[Reviewed by Peter Marks]
Does it ever. While we as a race go about our trials and tribulations, the background which surrounds us moves at a much slower pace. People chase trends, technology becomes ever more invasive; the temporal pursuits of ego and avarice come to define what passes for culture. Everywhere you look there’s an ill-defined belief that progress must be made at any cost, no one bothers to ask what the consequences of all this unchecked vanity are. I don’t know of many who are willing to set down their devices to seriously consider just where we’re all headed and the price we’re going to pay.
With his third set of work now collected, Tor Lundvall is one who not only considers these things but through what he composes he allows us to as well. One’s mind wanders far and wide while playing through these five discs and the questions begin to arise quite early on in the proceedings. For starters, he’s given us ‘The Park’ in one complete entry; no need to flip the vinyl this time. Now that the mind has been quieted, let us move onto the other offerings.
‘The Violet-Blue House’ is a place I’ve been before at various points in my life, I think most of us have. Slow moving shadows which usher in the myriad shades of evening is what this album is about. In younger days I used to walk around my neighborhood and watch as the lights began to emerge from behind people’s windows; children were called inside by their parents and streetlights overhead began to activate… their dulled yellow beams gradually bathing everything in a befouled, jaundiced coating of familiarity. In later years, we began to move our activities inside and I never could shake that strange feeling of alienation and seduction those hours between 5 and 7pm would bring out. Lundvall concludes with two long-form compositions that only add depth to an already mysterious locale.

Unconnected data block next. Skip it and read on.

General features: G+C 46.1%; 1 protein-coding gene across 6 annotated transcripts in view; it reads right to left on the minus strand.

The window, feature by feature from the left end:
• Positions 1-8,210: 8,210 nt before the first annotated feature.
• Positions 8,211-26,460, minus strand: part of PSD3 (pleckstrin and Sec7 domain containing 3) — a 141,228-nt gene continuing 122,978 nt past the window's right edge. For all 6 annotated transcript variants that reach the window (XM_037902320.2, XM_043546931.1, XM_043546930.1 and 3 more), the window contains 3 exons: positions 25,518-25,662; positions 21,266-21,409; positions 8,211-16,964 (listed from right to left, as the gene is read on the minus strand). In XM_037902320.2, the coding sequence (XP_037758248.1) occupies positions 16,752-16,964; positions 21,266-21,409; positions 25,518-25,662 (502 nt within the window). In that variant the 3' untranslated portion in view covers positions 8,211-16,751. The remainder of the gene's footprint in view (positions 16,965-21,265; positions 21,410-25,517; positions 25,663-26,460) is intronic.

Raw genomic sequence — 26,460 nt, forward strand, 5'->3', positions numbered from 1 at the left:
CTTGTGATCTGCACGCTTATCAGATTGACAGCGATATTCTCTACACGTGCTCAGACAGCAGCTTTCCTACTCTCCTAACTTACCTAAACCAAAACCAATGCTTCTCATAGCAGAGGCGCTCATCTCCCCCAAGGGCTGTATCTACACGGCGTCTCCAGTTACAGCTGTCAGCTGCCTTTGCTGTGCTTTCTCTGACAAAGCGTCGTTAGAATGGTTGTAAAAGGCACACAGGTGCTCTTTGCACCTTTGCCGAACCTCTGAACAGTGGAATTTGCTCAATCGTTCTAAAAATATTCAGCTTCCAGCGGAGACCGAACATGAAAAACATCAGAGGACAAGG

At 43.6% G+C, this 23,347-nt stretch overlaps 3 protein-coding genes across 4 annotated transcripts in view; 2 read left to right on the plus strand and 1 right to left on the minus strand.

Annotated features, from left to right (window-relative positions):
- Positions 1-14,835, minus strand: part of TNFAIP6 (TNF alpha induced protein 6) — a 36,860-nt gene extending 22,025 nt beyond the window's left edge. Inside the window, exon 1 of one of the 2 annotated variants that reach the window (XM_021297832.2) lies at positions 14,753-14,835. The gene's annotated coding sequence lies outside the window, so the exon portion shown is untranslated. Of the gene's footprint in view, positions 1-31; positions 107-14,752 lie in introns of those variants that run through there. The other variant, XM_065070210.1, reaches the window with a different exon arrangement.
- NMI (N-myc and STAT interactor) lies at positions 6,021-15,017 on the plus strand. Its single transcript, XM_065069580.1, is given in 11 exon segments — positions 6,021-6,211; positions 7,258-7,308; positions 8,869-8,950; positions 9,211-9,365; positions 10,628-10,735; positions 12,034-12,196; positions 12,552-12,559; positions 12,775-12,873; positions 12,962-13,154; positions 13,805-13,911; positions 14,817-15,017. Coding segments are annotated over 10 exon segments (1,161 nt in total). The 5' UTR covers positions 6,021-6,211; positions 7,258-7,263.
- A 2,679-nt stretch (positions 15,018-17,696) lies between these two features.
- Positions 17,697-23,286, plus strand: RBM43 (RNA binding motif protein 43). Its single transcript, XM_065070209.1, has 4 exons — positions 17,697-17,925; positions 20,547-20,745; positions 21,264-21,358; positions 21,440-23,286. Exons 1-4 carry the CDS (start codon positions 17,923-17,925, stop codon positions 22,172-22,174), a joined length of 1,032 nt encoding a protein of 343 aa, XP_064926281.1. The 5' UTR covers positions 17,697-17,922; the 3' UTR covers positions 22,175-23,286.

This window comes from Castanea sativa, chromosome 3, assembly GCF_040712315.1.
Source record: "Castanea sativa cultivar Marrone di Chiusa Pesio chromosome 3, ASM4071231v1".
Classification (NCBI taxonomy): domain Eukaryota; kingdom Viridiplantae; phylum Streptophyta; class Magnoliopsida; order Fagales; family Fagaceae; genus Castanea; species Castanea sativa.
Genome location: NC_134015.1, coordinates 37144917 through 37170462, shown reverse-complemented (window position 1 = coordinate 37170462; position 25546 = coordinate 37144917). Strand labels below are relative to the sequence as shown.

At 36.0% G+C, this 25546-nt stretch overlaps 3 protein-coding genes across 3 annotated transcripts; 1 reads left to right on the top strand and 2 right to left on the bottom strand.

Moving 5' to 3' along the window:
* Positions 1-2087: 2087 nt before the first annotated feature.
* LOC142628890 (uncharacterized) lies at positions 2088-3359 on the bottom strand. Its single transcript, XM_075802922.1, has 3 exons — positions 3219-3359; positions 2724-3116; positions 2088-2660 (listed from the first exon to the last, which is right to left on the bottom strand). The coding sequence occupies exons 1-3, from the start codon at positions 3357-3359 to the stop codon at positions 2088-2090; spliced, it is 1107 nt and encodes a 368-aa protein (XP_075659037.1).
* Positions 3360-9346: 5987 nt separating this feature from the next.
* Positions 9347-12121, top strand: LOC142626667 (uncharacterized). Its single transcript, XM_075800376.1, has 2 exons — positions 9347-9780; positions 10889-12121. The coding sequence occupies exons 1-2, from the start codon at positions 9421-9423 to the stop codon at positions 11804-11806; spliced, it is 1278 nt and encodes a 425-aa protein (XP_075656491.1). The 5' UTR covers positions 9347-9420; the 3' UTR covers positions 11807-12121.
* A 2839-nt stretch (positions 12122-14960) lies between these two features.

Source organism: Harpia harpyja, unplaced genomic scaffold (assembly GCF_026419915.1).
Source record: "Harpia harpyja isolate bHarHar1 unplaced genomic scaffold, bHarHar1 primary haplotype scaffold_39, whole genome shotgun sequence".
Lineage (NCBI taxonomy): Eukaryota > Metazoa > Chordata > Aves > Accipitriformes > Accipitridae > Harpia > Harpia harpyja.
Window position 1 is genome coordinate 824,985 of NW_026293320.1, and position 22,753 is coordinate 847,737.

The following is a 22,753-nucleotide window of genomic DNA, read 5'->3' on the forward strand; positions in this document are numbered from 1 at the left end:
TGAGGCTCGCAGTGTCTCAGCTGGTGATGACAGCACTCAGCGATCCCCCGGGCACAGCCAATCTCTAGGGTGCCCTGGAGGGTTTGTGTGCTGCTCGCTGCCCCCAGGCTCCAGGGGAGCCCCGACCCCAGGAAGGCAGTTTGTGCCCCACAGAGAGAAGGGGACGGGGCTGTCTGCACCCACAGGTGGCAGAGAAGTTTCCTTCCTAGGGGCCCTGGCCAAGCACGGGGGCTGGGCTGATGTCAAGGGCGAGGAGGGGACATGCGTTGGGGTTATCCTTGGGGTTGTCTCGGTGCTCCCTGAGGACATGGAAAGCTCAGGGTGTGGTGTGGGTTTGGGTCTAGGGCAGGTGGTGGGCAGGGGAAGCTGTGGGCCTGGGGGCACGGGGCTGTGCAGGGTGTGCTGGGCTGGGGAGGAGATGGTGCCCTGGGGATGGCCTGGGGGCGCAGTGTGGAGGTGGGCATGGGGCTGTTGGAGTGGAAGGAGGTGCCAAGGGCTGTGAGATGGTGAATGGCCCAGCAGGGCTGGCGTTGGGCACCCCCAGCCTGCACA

With ‘Rain Studies’ he keeps us inside yet again to reveal the unending microcosm contained in each drop of rain that hits the pane. From behind the glass his focus is intent and unwavering, this remains the only release he’s yet done which sounds better the louder it is played. The storm he recorded for accompaniment does not ever let up, I wonder if it’s all just some massive loop he himself used whilst painting. It’s a lonely, insular little realm he’s depicting here and not once does anything distract from the dour, grey nature of where he’s coming from. I’ve often just stared out at the rain as it falls but I didn’t think anyone would put a score to it and that’s what has happened.
Now we come to the more unusual parts of this set, two albums which obviously share a connection. ‘Field Trip’ is an expanded version of the limited cassette he released in 2011 of the same name. This time you get the full cut, however and let me say that it lives up to it’s name. Numerous settings are explored by Tor with his equipment which makes for a disorienting experience at times. What I like best about it is that it shows he remains connected to his experimental beginnings; something you may or may not have noticed is that his music is becoming more and more spacious, allowing the tones he picks more room to breathe and develop. With disc four, however, he demonstrates that his enjoyment of strange arrangements remains.
Some time ago, when ordering the aforementioned tape I was informed that it was in line with his first ‘Insect Wings’ compendium of outtakes and forgotten pieces. With the release of a new volume this strangely engaging symmetry has been revealed in total. I have to say that when he goes digging into his archives like this the results truly are remarkable, never once does he repeat himself. If you’d been curious about exactly why he’s decided to make ‘Insect Wings, Leaf Matter & Broken Twigs Volume 2’ bring down the curtain to ‘Nature Laughs as Time Slips By’ don’t be. These twenty two tracks reveal a Lundvall completely under the spell of his muse, exploring all manner of creative avenues with a fearless abandon. He does not make music like this anymore but this demonstrates where he’s come from and it’s a damn fascinating place.
It all ends with such quickness, sadly. No, this is not some kind of farewell but I get the sense that we won’t be hearing from him for some time so soak every nuanced song up on here as deeply as you can. I suppose what I take away most from all of this is admiration at his refusal to join the queue and submit to the routine of only releasing singles and EPs; this music demands attention but does not ever become strident. It is that gentle tapping on the door or a soft word in your ear. While the world grows more garish and grotesque we’ve been gifted a compendium which is designed to be escaped into. Even he cannot resist the pull, the line between his visual and audio endeavors has been obliterated.
A road less taken, yes, with a payoff that is all the sweeter.